MANY Nigerians, especially victims of crime and survivors of rape and other cases heaved sigh of relief when Lagos State government announced commencement of skeletal work at its Deoxyribonucleic Acid, DNA Forensics Centre, LSDFC. Their action bordered on the fact that many high-profile cases had been stalled due to lack of evidence that could link the suspects to the crime.
Until now most, if not all DNA analysis requirements in the country were often performed outside the country, with Nigerians slot flunk places such as South Africa to get their problems solved. The reason was that the instruments available in Nigeria for testing were based on older technologies that were often characterized by cumbersome protocols, time consuming and often times were inaccurate.
The announcement came as a relief because several relatives of people killed or survivors of rape cases and others have over the years been left grieving daily with their pains with no end in sight. While many had died waiting for closure, some have been compelled to abandon the case.
Among such high profile cases was alleged murder of late Managing Director, Lekki Free Zone, LFZ, Tajudeen Disu. Barely two years after he was killed while trying to appease residents of Lekki community to sheath their swords and dialogue with investors, while his relatives were still searching for closure. None of the efforts initiated by the Lagos State government has been able to identify the true culprit behind the act neither has the Nigerian Police been able to publish detailed report on how he was killed and whose bullets fell the Disu, a former staff of African Development Bank (ADB).
Even the appeal by the state governor to Inspector General of Police to capture the culprit fell on deaf ears. It would be recalled that identifying victims of the collapsed building at Synagogue Church of All Nation, SCOAN, Ikotun-Idimu Local Council Development Area, LCDA, the former state governor, Babatunde Fashola, now Minister of Power, Works and Housing, hinted that the DNA test to identify the victims were completed in a South African laboratory.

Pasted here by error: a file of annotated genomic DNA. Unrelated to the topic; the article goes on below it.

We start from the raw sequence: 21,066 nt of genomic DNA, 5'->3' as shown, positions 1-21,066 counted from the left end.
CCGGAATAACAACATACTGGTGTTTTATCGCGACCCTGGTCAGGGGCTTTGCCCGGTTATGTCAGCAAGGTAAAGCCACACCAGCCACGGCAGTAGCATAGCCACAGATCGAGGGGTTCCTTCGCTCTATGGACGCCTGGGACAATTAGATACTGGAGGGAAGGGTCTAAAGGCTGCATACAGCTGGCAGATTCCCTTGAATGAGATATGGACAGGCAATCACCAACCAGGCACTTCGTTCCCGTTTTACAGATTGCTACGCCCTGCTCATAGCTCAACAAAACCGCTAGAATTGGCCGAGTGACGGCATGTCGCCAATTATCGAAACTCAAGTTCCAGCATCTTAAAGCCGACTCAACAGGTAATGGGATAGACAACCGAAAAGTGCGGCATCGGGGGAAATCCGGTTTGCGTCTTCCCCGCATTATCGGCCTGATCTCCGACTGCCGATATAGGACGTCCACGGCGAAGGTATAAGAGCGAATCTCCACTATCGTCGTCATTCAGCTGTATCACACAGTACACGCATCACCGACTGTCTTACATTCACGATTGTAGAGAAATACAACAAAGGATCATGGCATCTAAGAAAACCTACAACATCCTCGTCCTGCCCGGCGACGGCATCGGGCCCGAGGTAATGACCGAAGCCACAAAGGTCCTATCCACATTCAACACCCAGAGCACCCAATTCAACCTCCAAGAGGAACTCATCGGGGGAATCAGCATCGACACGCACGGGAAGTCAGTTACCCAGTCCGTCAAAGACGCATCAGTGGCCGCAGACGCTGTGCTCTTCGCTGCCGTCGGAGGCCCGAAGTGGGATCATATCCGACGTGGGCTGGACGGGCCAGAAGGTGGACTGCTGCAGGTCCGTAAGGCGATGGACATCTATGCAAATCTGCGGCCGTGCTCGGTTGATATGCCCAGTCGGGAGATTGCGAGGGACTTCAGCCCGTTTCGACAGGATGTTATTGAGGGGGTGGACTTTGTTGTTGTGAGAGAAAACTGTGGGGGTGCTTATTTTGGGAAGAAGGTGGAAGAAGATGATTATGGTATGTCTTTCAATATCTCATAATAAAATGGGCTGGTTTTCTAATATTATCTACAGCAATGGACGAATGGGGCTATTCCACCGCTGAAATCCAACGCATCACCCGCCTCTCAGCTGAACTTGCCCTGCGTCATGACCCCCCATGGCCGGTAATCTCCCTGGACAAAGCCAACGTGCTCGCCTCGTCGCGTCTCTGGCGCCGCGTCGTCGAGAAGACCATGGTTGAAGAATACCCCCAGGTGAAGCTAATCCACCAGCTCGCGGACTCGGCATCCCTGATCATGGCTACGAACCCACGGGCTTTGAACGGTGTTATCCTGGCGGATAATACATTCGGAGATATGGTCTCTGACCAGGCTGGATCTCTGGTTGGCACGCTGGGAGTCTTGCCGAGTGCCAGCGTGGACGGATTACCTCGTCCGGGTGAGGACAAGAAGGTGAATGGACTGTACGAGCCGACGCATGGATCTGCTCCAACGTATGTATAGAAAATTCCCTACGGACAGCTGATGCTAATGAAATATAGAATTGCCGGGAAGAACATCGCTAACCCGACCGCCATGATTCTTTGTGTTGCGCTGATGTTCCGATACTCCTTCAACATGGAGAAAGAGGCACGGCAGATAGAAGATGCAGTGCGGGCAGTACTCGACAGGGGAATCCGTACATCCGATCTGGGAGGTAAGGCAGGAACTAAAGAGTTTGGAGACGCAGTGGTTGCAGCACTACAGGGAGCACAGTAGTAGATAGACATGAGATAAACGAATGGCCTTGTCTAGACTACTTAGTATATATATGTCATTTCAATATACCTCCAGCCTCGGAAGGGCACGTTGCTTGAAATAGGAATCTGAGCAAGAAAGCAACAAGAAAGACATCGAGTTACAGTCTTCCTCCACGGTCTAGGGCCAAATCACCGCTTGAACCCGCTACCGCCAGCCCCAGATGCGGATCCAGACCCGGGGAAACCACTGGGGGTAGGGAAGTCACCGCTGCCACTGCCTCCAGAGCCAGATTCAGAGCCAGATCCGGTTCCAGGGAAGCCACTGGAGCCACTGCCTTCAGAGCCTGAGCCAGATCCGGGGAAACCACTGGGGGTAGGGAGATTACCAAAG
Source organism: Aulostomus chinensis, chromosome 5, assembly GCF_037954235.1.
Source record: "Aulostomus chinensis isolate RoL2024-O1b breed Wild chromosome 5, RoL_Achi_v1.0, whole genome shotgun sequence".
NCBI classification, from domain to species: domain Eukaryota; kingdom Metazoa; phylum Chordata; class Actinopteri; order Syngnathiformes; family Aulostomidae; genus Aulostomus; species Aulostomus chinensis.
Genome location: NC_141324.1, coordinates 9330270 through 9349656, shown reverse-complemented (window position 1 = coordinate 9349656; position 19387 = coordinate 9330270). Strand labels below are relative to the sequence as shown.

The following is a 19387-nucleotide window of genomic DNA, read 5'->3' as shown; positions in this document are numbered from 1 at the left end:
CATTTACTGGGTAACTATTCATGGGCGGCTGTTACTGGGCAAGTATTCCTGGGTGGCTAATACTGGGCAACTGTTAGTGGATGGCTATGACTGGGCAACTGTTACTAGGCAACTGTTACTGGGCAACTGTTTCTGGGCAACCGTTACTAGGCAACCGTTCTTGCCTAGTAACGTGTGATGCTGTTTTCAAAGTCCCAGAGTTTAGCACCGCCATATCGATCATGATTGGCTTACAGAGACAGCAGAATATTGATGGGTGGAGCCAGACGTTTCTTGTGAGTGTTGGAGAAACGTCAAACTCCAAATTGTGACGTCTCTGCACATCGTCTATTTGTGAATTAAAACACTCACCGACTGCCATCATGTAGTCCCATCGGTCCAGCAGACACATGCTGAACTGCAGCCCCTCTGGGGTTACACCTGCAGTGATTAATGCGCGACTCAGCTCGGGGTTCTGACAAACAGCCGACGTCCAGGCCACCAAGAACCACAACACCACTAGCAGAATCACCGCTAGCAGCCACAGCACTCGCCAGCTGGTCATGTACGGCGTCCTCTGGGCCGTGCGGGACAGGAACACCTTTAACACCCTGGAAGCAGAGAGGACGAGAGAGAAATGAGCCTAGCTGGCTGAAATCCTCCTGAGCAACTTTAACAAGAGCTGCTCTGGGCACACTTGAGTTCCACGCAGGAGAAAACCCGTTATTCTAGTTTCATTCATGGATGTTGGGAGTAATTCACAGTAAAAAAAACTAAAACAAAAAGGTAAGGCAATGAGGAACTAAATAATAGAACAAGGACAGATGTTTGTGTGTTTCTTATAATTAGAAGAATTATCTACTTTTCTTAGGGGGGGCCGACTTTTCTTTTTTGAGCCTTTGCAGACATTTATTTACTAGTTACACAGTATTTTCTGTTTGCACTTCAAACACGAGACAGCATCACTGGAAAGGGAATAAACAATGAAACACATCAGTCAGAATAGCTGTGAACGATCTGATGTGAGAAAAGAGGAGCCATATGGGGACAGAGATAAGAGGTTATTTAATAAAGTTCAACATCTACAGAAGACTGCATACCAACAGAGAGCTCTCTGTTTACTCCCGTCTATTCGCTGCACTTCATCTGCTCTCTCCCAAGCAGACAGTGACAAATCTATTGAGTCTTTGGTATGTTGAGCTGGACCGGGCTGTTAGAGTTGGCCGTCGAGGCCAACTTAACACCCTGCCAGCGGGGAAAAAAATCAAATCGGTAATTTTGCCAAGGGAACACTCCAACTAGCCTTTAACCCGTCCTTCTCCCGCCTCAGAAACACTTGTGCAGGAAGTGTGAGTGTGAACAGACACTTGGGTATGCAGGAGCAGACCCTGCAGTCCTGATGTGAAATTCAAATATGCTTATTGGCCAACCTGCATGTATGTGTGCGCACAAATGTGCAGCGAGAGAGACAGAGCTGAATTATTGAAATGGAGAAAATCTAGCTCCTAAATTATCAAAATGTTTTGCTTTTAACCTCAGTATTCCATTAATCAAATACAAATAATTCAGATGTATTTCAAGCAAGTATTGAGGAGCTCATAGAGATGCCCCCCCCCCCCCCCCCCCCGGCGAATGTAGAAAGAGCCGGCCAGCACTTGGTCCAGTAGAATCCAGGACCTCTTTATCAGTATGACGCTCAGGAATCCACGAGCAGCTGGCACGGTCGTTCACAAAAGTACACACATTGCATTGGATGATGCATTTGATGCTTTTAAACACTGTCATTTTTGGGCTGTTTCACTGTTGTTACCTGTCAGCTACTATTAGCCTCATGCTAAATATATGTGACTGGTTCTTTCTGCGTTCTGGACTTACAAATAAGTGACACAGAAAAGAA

Identifying the victims
Aside these cases and others, the state’s Attorney-General and Commissioner for Justice, Adeniji Kazeem, had barely two weeks ago at a media parley to commemorate domestic and sexual violence awareness month, disclosed that about 50 rape cases were still pending in court. The announcement at the briefing raised concerns over continued delay in such cases considering the trauma some of the victims had been subjected to.
In most cases, it was not that these victims do not have evidence that would expedite action on their case. But their evidence cannot be solely accepted by the court except that the accused too either owned up or there was an independent investigation that could state that the accused truly perpetrated the act. In most cases, the suspect claimed to be not guilty even when some residents could testify that he was sighted few minutes before the act with actions that suggested that he could have committed the act.
With this, the courts were most times unable to deliver judgement on the case. And the victims were often subjected to wait until possible help comes for them to get judgement. Explaining reasons for this persistent delay, magistrate Sherifat Sholebo, recently the said that reportage of rape and domestic violence has increased in the state, increasing the number of cases pending across the courts in Lagos State.
She noted that those cases pending in court were between the perpetrators and the state government, lamenting that a major contributory factor delaying the wheel of justice was because of stigmatization and family not wanting to continue with the case. “We need the family, neighbours and others to give evidence that will aid conviction urgently. The major ingredient to receive conviction is corroboration.”